Austin @ Large: Which Way Did We Go?

Looking for the starting line as the Council races begin

Austin At Large
Indulge me for a bit while I gently tease my old friend Daryl Slusher. Last week, when – as part of the kickoff of the next council election cycle – Slusher made official that he would not seek a fourth term in May 2005, he issued a statement that dealt with the business at hand (he's not running, thank you one and all, it's been great) in a few paragraphs, leading up to a "short review" of the highlights of his tenure. Thereupon follow 1,570 words of the Gospel According to Daryl, a master narrative of Austin history over the last decade, as seen from Slusher's end of the dais. If it's a bit too long to be engraved on his tombstone, it's certainly apt fodder for a time capsule – perhaps to be embedded inside the "stinger" of the new City Hall.

Lest I give the wrong impression, Slusher does not cast himself as the indispensable hero of this grand adventure, and he's certainly as qualified to narrate this chapter of the Austin story as anyone. But such distinctions were muted in the response elsewhere in local media, which treated Slusher's far-from-a-surprise announcement as a major news story, replete with End-of-an-Era phrasings. I must have missed the same treatment when it was given to Jackie Goodman, who's made publicly clear for months if not years that she's not running again, and who has been more crucial (and for longer) than Slusher in creating what are now Austin's mainstream politics and their attendant city policies. Perhaps the mayor pro tem needs to issue a Manifesto.

The Wheels Are Grinding

I'm not blaming Slusher here, and I'm plenty guilty of trying too hard, more than once, to turn the run-of-the-mill gear-grinding of municipal politics into the stuff of epic. (They call news stories "stories" for a reason, folks.) But my querulous nature leads me to contemplate whether bullshit should be called. End of what era? What has really changed? For whom? Why? And so what?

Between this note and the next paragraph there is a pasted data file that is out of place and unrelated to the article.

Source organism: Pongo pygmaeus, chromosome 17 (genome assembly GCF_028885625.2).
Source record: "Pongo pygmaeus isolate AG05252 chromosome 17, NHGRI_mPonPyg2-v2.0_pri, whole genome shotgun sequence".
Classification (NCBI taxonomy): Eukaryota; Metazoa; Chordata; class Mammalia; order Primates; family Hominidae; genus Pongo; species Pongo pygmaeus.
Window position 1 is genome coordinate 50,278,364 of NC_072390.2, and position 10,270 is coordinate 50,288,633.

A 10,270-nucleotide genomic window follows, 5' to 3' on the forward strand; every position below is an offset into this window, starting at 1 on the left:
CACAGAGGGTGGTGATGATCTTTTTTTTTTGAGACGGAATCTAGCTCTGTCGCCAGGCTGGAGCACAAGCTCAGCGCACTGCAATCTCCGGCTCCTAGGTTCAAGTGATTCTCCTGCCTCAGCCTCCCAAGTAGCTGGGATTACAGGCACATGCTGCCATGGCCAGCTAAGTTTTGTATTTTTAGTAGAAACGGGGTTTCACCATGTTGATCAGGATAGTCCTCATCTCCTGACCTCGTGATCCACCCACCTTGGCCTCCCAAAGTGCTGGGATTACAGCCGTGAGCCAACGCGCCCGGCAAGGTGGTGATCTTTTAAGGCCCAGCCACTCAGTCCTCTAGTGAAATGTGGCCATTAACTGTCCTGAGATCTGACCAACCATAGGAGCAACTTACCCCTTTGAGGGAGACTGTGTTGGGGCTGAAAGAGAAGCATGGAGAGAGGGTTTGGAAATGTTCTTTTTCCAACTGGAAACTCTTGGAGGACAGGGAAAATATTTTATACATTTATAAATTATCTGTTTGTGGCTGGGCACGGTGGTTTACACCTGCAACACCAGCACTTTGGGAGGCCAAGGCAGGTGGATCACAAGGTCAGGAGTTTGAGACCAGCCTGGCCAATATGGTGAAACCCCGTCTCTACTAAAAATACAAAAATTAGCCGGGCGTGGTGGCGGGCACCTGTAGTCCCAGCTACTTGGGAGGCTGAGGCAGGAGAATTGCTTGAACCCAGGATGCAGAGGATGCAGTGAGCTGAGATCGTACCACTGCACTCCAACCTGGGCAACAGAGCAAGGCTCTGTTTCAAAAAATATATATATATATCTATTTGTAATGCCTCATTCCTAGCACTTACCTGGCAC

I'm not so glib or dense to argue that Austin isn't a much different place today than it was in the mid-1990s when Slusher and Goodman first entered local electoral politics, since I've spent the last decade anatomizing those changes in these pages. But those changes have as much to do with economics and demographics as they do with policy and politics. Neither Goodman nor Slusher (certainly not Slusher) is mute; they can tell their own stories and declare their own legacies however they want. But we, the electorate, now have to best decide not just who, and what, and how, but even if we want to fill their shoes. And that game, as noted above, has already begun.

And begun pretty damn early, or should I say begun in public view earlier than normal. The most salient effect of Austin's austere campaign-finance ordinance is that it now takes a year, or more, to run for City Council. The candidates for Slusher and Goodman's still-warm seats – Lee Leffingwell, Mandy Dealey, Jeff Trigger, Margot Clarke, Jennifer Kim, Greg Knaupe, Steven Adams, and others – have already been working the crowds, and in the process working one another to perhaps narrow the field, at least for either Place 1 or Place 3. (Meanwhile, Betty Dunkerley appears to have an unobstructed path to re-election, with only the redoubtable Jennifer Gale declaring an interest in the Place 4 race.)